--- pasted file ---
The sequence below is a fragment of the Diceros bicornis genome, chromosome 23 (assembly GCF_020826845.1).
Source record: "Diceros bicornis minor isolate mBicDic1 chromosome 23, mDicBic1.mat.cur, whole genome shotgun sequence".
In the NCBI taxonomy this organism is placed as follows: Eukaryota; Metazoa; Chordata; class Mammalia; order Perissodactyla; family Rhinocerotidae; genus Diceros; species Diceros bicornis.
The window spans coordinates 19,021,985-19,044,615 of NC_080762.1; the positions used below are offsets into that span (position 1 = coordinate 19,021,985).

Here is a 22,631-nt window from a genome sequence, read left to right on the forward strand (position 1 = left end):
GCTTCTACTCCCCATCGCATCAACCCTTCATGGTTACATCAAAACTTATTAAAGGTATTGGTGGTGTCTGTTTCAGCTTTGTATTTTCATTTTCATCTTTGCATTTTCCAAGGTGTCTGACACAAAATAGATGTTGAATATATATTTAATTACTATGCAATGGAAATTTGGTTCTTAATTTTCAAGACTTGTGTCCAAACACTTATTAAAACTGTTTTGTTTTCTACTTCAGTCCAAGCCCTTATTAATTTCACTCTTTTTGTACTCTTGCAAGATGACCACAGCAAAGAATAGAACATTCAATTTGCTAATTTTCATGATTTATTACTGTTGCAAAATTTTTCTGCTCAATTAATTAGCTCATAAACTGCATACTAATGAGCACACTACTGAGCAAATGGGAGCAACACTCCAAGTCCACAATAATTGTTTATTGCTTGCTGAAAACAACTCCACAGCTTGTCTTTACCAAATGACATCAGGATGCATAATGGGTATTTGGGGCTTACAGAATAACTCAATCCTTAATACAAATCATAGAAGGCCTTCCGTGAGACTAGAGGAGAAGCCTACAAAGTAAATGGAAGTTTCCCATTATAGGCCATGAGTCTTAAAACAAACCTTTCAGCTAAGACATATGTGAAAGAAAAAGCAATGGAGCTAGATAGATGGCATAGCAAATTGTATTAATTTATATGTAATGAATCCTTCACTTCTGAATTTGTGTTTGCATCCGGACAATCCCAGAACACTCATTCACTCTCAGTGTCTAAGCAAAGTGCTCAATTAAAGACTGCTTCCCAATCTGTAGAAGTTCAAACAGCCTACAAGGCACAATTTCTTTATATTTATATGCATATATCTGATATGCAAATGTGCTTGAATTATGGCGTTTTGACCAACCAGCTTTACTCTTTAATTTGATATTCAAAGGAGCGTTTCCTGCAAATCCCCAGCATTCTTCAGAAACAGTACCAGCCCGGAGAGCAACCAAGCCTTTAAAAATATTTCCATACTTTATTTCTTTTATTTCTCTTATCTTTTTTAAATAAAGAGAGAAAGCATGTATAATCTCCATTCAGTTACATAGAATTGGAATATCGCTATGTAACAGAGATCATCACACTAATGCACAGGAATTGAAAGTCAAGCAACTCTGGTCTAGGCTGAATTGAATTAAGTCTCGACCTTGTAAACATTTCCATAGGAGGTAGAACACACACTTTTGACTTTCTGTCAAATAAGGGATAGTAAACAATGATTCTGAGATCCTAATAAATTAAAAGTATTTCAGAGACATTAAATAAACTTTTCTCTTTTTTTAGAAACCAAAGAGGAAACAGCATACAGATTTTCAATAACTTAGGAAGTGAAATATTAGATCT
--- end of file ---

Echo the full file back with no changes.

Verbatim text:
The sequence below is a fragment of the Diceros bicornis genome, chromosome 23 (assembly GCF_020826845.1).
Source record: "Diceros bicornis minor isolate mBicDic1 chromosome 23, mDicBic1.mat.cur, whole genome shotgun sequence".
In the NCBI taxonomy this organism is placed as follows: Eukaryota; Metazoa; Chordata; class Mammalia; order Perissodactyla; family Rhinocerotidae; genus Diceros; species Diceros bicornis.
The window spans coordinates 19,021,985-19,044,615 of NC_080762.1; the positions used below are offsets into that span (position 1 = coordinate 19,021,985).

Here is a 22,631-nt window from a genome sequence, read left to right on the forward strand (position 1 = left end):
GCTTCTACTCCCCATCGCATCAACCCTTCATGGTTACATCAAAACTTATTAAAGGTATTGGTGGTGTCTGTTTCAGCTTTGTATTTTCATTTTCATCTTTGCATTTTCCAAGGTGTCTGACACAAAATAGATGTTGAATATATATTTAATTACTATGCAATGGAAATTTGGTTCTTAATTTTCAAGACTTGTGTCCAAACACTTATTAAAACTGTTTTGTTTTCTACTTCAGTCCAAGCCCTTATTAATTTCACTCTTTTTGTACTCTTGCAAGATGACCACAGCAAAGAATAGAACATTCAATTTGCTAATTTTCATGATTTATTACTGTTGCAAAATTTTTCTGCTCAATTAATTAGCTCATAAACTGCATACTAATGAGCACACTACTGAGCAAATGGGAGCAACACTCCAAGTCCACAATAATTGTTTATTGCTTGCTGAAAACAACTCCACAGCTTGTCTTTACCAAATGACATCAGGATGCATAATGGGTATTTGGGGCTTACAGAATAACTCAATCCTTAATACAAATCATAGAAGGCCTTCCGTGAGACTAGAGGAGAAGCCTACAAAGTAAATGGAAGTTTCCCATTATAGGCCATGAGTCTTAAAACAAACCTTTCAGCTAAGACATATGTGAAAGAAAAAGCAATGGAGCTAGATAGATGGCATAGCAAATTGTATTAATTTATATGTAATGAATCCTTCACTTCTGAATTTGTGTTTGCATCCGGACAATCCCAGAACACTCATTCACTCTCAGTGTCTAAGCAAAGTGCTCAATTAAAGACTGCTTCCCAATCTGTAGAAGTTCAAACAGCCTACAAGGCACAATTTCTTTATATTTATATGCATATATCTGATATGCAAATGTGCTTGAATTATGGCGTTTTGACCAACCAGCTTTACTCTTTAATTTGATATTCAAAGGAGCGTTTCCTGCAAATCCCCAGCATTCTTCAGAAACAGTACCAGCCCGGAGAGCAACCAAGCCTTTAAAAATATTTCCATACTTTATTTCTTTTATTTCTCTTATCTTTTTTAAATAAAGAGAGAAAGCATGTATAATCTCCATTCAGTTACATAGAATTGGAATATCGCTATGTAACAGAGATCATCACACTAATGCACAGGAATTGAAAGTCAAGCAACTCTGGTCTAGGCTGAATTGAATTAAGTCTCGACCTTGTAAACATTTCCATAGGAGGTAGAACACACACTTTTGACTTTCTGTCAAATAAGGGATAGTAAACAATGATTCTGAGATCCTAATAAATTAAAAGTATTTCAGAGACATTAAATAAACTTTTCTCTTTTTTTAGAAACCAAAGAGGAAACAGCATACAGATTTTCAATAACTTAGGAAGTGAAATATTAGATCT